How to implement bring your own device in your business

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The proliferation of mobile technology has opened up a cost effective way of working for SMEs through bring your own device (BYOD). And, as Steven Perryman argues, if you manage it right from the outset it can boost employee productivity and save your business money   

Believe it or not, not long ago employees had a personal mobile phone and a company-owned device they used for work which was, more often than not, a BlackBerry (remember those? They had mini keyboards and everything).

Nowadays the lines between personal and professional use of mobile devices are blurring more and more. This provides many SMEs with new opportunities in how they manage the IT needs of their employees.

BYOD – a trend that appears here to stay

Last year the buzz term doing the rounds was cloud computing. Right now – as Dean Evans suggested in his technology trends post on AAT Comment last week – it is bring-your-own-device (BYOD), a solution that takes it one step further and sees employees use their personal devices for work purposes.

It doesn’t look like being a fad, either: according to a recent survey conducted by HR software vendor, Software Advice, more than three quarters of employees are already using their personal devices for work related activities, while SMB Group reported last year that 62% of SMEs had already implemented a BYOD policy.

The benefits are obvious: employees benefit because they get to use a mobile device and operating system of their choice – be it Apple, Google or Samsung, iOS or Android – and a set up they prefer. The attraction for SMEs, meanwhile, is the potential reduction in IT hardware, software and service costs.

Implementing BYOD in your business

As great as that all sounds, before you consider implementing BYOD in your business you should make a risk and cost-based decision on who should have access to the network or sensitive company/client information. By understanding your staff and the potential threats, you can address concerns specific to your business.

Establishing a BYOD policy

Before you start, having a clear BYOD policy is crucial. Indeed, the Information Commissioner’s Office (ICO) warned companies earlier this year that they must have a proper BYOD policy in order to protect against the risks. As such, staff should receive guidelines and information on data that the network can and cannot – or will and won’t – access.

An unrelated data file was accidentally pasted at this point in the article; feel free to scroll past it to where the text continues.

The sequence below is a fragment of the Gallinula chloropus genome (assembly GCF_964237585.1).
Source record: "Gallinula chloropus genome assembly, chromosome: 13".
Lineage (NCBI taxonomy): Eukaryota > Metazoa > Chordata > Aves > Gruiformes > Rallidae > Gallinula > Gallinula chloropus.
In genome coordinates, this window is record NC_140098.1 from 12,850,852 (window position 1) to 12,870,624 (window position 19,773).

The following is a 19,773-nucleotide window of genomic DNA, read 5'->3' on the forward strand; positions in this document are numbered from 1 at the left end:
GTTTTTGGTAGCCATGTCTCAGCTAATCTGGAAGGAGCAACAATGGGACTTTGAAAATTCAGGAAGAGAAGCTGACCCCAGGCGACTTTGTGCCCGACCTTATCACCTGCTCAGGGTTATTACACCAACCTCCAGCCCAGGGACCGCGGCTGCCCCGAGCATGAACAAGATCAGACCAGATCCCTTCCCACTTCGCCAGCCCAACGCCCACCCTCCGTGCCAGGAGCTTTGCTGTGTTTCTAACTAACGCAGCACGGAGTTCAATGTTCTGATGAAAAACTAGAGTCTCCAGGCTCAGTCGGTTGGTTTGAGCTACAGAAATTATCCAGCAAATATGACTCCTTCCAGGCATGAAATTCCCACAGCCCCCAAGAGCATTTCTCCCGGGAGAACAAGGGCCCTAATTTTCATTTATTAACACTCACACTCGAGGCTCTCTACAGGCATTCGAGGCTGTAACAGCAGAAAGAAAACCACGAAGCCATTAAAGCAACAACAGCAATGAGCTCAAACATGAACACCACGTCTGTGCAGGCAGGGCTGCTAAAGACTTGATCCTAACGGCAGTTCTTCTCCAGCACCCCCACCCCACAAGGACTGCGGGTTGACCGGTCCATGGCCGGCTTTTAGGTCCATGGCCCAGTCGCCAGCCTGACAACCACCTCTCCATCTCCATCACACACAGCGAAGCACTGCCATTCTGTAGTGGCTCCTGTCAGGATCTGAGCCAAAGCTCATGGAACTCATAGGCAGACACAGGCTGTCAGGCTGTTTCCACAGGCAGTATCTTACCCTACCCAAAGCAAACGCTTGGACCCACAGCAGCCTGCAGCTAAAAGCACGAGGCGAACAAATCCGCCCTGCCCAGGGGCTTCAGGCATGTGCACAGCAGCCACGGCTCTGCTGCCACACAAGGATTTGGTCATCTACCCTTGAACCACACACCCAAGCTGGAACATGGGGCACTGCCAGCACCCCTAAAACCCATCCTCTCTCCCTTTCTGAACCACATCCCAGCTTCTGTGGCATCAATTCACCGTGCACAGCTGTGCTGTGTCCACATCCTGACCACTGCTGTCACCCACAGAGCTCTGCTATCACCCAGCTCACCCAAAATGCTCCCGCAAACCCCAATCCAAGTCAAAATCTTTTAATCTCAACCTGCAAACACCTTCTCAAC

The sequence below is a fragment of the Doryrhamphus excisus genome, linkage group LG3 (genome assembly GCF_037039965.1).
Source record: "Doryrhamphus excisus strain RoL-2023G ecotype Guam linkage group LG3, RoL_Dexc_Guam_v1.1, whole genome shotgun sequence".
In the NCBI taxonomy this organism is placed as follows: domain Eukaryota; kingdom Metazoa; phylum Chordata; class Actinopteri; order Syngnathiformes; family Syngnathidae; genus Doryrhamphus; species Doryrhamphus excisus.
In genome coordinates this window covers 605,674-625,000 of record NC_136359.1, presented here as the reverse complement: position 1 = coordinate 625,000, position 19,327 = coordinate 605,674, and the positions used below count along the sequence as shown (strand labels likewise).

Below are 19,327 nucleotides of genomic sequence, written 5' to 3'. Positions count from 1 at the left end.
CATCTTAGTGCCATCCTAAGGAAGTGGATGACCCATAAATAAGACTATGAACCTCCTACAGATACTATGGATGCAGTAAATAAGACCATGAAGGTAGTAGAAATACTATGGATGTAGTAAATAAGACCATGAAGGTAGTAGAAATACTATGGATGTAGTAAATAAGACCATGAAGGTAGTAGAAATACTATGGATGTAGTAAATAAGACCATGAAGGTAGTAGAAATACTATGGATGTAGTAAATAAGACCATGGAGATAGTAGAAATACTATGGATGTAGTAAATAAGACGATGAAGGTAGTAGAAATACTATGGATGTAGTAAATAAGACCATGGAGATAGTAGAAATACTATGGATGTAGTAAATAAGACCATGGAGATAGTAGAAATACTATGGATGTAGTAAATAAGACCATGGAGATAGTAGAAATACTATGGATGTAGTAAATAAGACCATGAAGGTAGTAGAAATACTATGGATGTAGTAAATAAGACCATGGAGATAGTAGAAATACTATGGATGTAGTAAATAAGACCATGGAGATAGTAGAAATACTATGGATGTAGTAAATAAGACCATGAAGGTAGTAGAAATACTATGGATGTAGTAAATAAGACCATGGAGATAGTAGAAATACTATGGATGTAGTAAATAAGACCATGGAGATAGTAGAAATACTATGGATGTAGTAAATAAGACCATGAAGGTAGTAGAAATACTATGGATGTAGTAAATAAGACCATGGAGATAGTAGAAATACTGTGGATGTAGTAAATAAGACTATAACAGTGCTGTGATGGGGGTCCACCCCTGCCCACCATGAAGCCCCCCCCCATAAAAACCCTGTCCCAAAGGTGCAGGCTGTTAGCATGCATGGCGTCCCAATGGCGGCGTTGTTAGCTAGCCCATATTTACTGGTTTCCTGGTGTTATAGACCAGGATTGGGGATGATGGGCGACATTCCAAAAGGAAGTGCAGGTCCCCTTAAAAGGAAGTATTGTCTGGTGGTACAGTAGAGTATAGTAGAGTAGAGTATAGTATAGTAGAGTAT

You should consider if you intend to remotely control the device at any point to give IT support. You may not do this yourself, of course, but your IT company may be able to connect to mobile devices and ‘take control’ to install or update software and provide technical support. If this is the case, you need to tell your staff this is an element of the BYOD policy.

You may already have agreed that you will monitor email communication, but if your device is owned or part owned by an employee, they may be wary of you monitoring their email.

It’s worth remembering that employees often have a greater expectation regarding privacy on both mobile and personally-owned technology – even if they’re using it for business purposes.

BYOD and security

It may sound obvious, but security will almost certainly be your main concern. It’s worth remembering that the two main players in business email solutions are Google (Google Apps) and Microsoft (Microsoft Exchange).

Both can now implement the three main security benefits you should look for on all newer mobile devices (such as the Blackberry 10, Android, Windows Phone and iPhone):

  1. Secure email, contacts and calendar synchronisation
  2. Remote wiping for lost or stolen devices
  3. Forcing passcodes on the lock-screen so that data can’t be accessed easily by unauthorised people.

In addition to these basics, BlackBerry and Samsung have actually released consumer phones where you have two separate environments – one locked down, encrypted, secure environment for work and one which is open and free for the employees’ personal use of the device.

What happens when an employee leaves?

To avoid any unnecessary issues, ensure that your BYOD policy includes guidelines on which business data and apps you will remove if an employee leaves. For example, you may have paid for a licence for Office365 for their device, but when they leave that licence will be revoked and they will need to get one of their own.

And if they may have personal data stored on their Office365 SkyDrive, then be explicit that they will no longer have access to that and it will be removed.

What happens when an employees device breaks?

Another danger is that often with BYOD an employees productivity is dependent on the personally provided device. This is fine until the device breaks, is stolen or is dropped down the pub on a Friday night.

This leaves you in the tricky situation of potentially insisting that an employee finds the spare hundreds or thousands of pounds to replace the device so they can continue to work. To avoid this, you should consider keeping a bank of spare devices, or be prepared to buy a replacement just to keep them working.

BYOD clearly has its advantages – and its disadvantages too. But by establishing some guidelines and protocols from the outset, it is clear that it can save your company money whilst motivating your employees at the same time.

If you would like more information on implementing BYOD in your business, the ICO has produced a helpful free guide that can be viewed and downloaded online.

Steven Perryman is AAT Comment's former Content Editor.

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